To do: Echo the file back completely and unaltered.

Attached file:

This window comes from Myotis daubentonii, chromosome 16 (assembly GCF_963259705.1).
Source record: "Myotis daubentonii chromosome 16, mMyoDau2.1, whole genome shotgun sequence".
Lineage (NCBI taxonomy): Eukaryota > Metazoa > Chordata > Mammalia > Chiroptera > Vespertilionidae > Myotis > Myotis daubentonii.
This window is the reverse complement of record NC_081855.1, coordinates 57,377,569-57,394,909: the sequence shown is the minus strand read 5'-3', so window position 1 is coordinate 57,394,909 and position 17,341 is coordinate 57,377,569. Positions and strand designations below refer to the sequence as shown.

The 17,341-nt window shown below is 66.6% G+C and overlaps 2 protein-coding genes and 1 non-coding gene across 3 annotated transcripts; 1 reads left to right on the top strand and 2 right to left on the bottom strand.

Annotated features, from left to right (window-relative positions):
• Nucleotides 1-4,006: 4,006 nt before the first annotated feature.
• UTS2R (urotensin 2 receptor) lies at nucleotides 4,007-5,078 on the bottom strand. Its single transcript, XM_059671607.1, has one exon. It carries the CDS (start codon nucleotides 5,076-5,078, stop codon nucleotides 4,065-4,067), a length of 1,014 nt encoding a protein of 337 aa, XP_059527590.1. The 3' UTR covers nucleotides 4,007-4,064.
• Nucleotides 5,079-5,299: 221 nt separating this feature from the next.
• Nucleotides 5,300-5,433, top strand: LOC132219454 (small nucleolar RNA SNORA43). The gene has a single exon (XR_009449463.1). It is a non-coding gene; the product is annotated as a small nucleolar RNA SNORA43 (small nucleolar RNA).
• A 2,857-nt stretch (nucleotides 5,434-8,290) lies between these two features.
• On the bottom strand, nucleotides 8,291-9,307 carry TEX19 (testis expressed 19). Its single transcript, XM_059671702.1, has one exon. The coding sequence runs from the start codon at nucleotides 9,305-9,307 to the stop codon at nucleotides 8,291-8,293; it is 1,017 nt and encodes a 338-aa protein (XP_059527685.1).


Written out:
This window comes from Myotis daubentonii, chromosome 16 (assembly GCF_963259705.1).
Source record: "Myotis daubentonii chromosome 16, mMyoDau2.1, whole genome shotgun sequence".
Lineage (NCBI taxonomy): Eukaryota > Metazoa > Chordata > Mammalia > Chiroptera > Vespertilionidae > Myotis > Myotis daubentonii.
This window is the reverse complement of record NC_081855.1, coordinates 57,377,569-57,394,909: the sequence shown is the minus strand read 5'-3', so window position 1 is coordinate 57,394,909 and position 17,341 is coordinate 57,377,569. Positions and strand designations below refer to the sequence as shown.

The 17,341-nt window shown below is 66.6% G+C and overlaps 2 protein-coding genes and 1 non-coding gene across 3 annotated transcripts; 1 reads left to right on the top strand and 2 right to left on the bottom strand.

Annotated features, from left to right (window-relative positions):
• Nucleotides 1-4,006: 4,006 nt before the first annotated feature.
• UTS2R (urotensin 2 receptor) lies at nucleotides 4,007-5,078 on the bottom strand. Its single transcript, XM_059671607.1, has one exon. It carries the CDS (start codon nucleotides 5,076-5,078, stop codon nucleotides 4,065-4,067), a length of 1,014 nt encoding a protein of 337 aa, XP_059527590.1. The 3' UTR covers nucleotides 4,007-4,064.
• Nucleotides 5,079-5,299: 221 nt separating this feature from the next.
• Nucleotides 5,300-5,433, top strand: LOC132219454 (small nucleolar RNA SNORA43). The gene has a single exon (XR_009449463.1). It is a non-coding gene; the product is annotated as a small nucleolar RNA SNORA43 (small nucleolar RNA).
• A 2,857-nt stretch (nucleotides 5,434-8,290) lies between these two features.
• On the bottom strand, nucleotides 8,291-9,307 carry TEX19 (testis expressed 19). Its single transcript, XM_059671702.1, has one exon. The coding sequence runs from the start codon at nucleotides 9,305-9,307 to the stop codon at nucleotides 8,291-8,293; it is 1,017 nt and encodes a 338-aa protein (XP_059527685.1).